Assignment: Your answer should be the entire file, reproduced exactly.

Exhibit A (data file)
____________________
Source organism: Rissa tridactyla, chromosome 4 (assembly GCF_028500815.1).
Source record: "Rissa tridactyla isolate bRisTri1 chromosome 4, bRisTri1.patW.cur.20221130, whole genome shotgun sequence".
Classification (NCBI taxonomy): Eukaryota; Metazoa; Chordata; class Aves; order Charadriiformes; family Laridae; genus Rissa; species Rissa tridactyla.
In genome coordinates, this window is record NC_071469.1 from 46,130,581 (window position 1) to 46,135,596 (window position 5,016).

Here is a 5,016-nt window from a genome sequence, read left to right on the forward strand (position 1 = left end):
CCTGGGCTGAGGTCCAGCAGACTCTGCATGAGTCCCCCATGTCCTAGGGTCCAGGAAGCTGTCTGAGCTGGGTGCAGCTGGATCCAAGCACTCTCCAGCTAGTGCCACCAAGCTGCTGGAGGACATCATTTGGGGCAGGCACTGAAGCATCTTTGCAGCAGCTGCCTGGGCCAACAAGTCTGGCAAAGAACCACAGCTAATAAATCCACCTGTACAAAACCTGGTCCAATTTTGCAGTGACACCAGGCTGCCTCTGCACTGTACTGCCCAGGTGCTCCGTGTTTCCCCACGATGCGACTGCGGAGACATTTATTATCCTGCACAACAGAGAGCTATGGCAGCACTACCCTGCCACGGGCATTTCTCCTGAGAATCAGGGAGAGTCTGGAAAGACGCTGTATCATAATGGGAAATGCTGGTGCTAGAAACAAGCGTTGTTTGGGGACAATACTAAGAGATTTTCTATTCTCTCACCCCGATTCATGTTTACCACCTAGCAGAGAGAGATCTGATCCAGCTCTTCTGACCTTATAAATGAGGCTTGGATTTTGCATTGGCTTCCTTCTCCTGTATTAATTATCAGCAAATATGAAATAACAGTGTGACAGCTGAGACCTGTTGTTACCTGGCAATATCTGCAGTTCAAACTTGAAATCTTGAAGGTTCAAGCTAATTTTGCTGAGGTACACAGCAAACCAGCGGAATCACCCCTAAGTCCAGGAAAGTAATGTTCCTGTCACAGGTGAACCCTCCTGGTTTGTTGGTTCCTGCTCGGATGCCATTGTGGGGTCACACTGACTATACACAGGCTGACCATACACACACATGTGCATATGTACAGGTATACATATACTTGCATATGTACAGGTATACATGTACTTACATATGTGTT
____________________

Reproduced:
Source organism: Rissa tridactyla, chromosome 4 (assembly GCF_028500815.1).
Source record: "Rissa tridactyla isolate bRisTri1 chromosome 4, bRisTri1.patW.cur.20221130, whole genome shotgun sequence".
Classification (NCBI taxonomy): Eukaryota; Metazoa; Chordata; class Aves; order Charadriiformes; family Laridae; genus Rissa; species Rissa tridactyla.
In genome coordinates, this window is record NC_071469.1 from 46,130,581 (window position 1) to 46,135,596 (window position 5,016).

Here is a 5,016-nt window from a genome sequence, read left to right on the forward strand (position 1 = left end):
CCTGGGCTGAGGTCCAGCAGACTCTGCATGAGTCCCCCATGTCCTAGGGTCCAGGAAGCTGTCTGAGCTGGGTGCAGCTGGATCCAAGCACTCTCCAGCTAGTGCCACCAAGCTGCTGGAGGACATCATTTGGGGCAGGCACTGAAGCATCTTTGCAGCAGCTGCCTGGGCCAACAAGTCTGGCAAAGAACCACAGCTAATAAATCCACCTGTACAAAACCTGGTCCAATTTTGCAGTGACACCAGGCTGCCTCTGCACTGTACTGCCCAGGTGCTCCGTGTTTCCCCACGATGCGACTGCGGAGACATTTATTATCCTGCACAACAGAGAGCTATGGCAGCACTACCCTGCCACGGGCATTTCTCCTGAGAATCAGGGAGAGTCTGGAAAGACGCTGTATCATAATGGGAAATGCTGGTGCTAGAAACAAGCGTTGTTTGGGGACAATACTAAGAGATTTTCTATTCTCTCACCCCGATTCATGTTTACCACCTAGCAGAGAGAGATCTGATCCAGCTCTTCTGACCTTATAAATGAGGCTTGGATTTTGCATTGGCTTCCTTCTCCTGTATTAATTATCAGCAAATATGAAATAACAGTGTGACAGCTGAGACCTGTTGTTACCTGGCAATATCTGCAGTTCAAACTTGAAATCTTGAAGGTTCAAGCTAATTTTGCTGAGGTACACAGCAAACCAGCGGAATCACCCCTAAGTCCAGGAAAGTAATGTTCCTGTCACAGGTGAACCCTCCTGGTTTGTTGGTTCCTGCTCGGATGCCATTGTGGGGTCACACTGACTATACACAGGCTGACCATACACACACATGTGCATATGTACAGGTATACATATACTTGCATATGTACAGGTATACATGTACTTACATATGTGTT